What’s Franklin Heights’ big-picture retention strategy?
This will probably sound like a regular preacher answer, but we start with the gospel. It’s the foundation of what we do, and we’re very careful to make sure we keep that priority. We believe the gospel meets people where they are, and that is a key part of the strategy.
Flowing out of that, we believe the Great Commission is what we’re called to do. So, if you ask the average person at Franklin Heights what their church is all about, I believe they would tell you that we are a sent church. And that means we love our neighbors, our community and the nations. How do we do that? We believe if we provide quality opportunities for people to serve, then through their serving they will connect.
We’re very intentional about providing quality opportunities for people to serve and to make a difference in our community. Through that we have a lot of success in getting new people connected to the life of the church.
Why does serving seem to work?
Because people really want to make a difference, want to feel like their life has purpose and meaning. I think that God creates us with that desire. And I think as our culture becomes more and more broken, people are searching for answers in life. One way they find some answers about why they’re here is through serving and making a difference.
And I’m seeing a change in the younger crowd. They’re not as caught up in themselves and making money. They want to impact people’s lives, and I can’t think of a better place to do that than through the church. It’s our responsibility to provide those opportunities, and through those, the gospel is shared and lives are changed.
Where do people start serving at your church?
Short-term or one-time opportunities to serve are the doorway to getting people connected. For example, we just had a free market where we partnered with local organizations. We identified people who were having a challenging time in life and then invited them to come. We had over 700 people here. That was one event for a week that gave people a chance to come help. We also have our community gardens where people can come and serve for maybe one day a week in the summer. They don’t have to make a long-term commitment. And this type of serving develops relationships in our church, but also in the community, which is really important to us and our mission.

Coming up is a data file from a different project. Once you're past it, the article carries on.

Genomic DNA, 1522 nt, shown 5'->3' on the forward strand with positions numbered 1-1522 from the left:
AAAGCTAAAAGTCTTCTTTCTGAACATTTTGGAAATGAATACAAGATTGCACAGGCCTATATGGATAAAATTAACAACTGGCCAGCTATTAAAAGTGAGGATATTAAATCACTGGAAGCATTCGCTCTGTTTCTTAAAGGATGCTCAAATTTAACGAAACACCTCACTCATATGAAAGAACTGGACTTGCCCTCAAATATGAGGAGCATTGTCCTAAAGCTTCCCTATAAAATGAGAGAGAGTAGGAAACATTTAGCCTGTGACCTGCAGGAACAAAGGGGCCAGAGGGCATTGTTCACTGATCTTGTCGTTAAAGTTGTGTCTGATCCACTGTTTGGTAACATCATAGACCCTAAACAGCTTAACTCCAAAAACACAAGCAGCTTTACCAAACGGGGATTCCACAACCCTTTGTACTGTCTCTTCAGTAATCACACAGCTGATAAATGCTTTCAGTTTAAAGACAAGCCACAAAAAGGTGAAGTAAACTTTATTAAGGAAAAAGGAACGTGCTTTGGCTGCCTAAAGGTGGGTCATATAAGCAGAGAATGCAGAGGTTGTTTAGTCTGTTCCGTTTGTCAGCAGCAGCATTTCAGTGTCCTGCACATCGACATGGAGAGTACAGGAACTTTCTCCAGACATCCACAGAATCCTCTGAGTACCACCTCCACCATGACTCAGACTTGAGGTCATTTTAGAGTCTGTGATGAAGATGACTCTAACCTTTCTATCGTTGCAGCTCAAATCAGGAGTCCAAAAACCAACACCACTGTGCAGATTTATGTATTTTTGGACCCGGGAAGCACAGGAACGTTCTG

What’s one of your biggest challenges in getting people to connect?
Rocky Mount is a little tiny town—about 4,900 people—south of Roanoke, Virginia. We’re a dairy farming county out in the country, and I think in the last five years, we’ve had less than 2% growth in our community. We’re a settled community. We’re dealing with the same people week after week, so you have to be really intentional about loving your community.
People here know that we love them, care about them, and that we’re going to help meet their needs. In a small community, if you damage your testimony in some way, well, that’s going to be it. We’re very strategic about helping solve problems and loving our community. At the same time, living in a small town is helpful because people know who we are, and we can develop long relationships.
What are some of those relationships?
We partner with the local sheriff, and every Sunday morning in our 11 a.m. service at one of our campuses, we have between 20 and 30 inmates—we call them trustees—from the local jail. We minister to them and their families, and then we connect with them during the week through Bible studies and service projects in the area. Then, when they get out of jail, we try to help them find housing and jobs so that they can be productive in our community.
We also really work hard to develop relationships with our schools. We want to meet whatever needs they have. The schools have identified about 75 students who will not be able to eat unless a meal is provided. So, on a weekly basis we provide those kids with food for the evenings and weekends. And at the beginning of every school year, we have a team of people who go one night to the front doors of every school—elementary, middle school, high school, private school—and pray for them. The teachers see us. The administration sees us. They know who we are.
There are a lot of good people here who want to serve, and have a heart for the gospel and our community. It’s a privilege to be a part of it. God’s doing a neat thing here.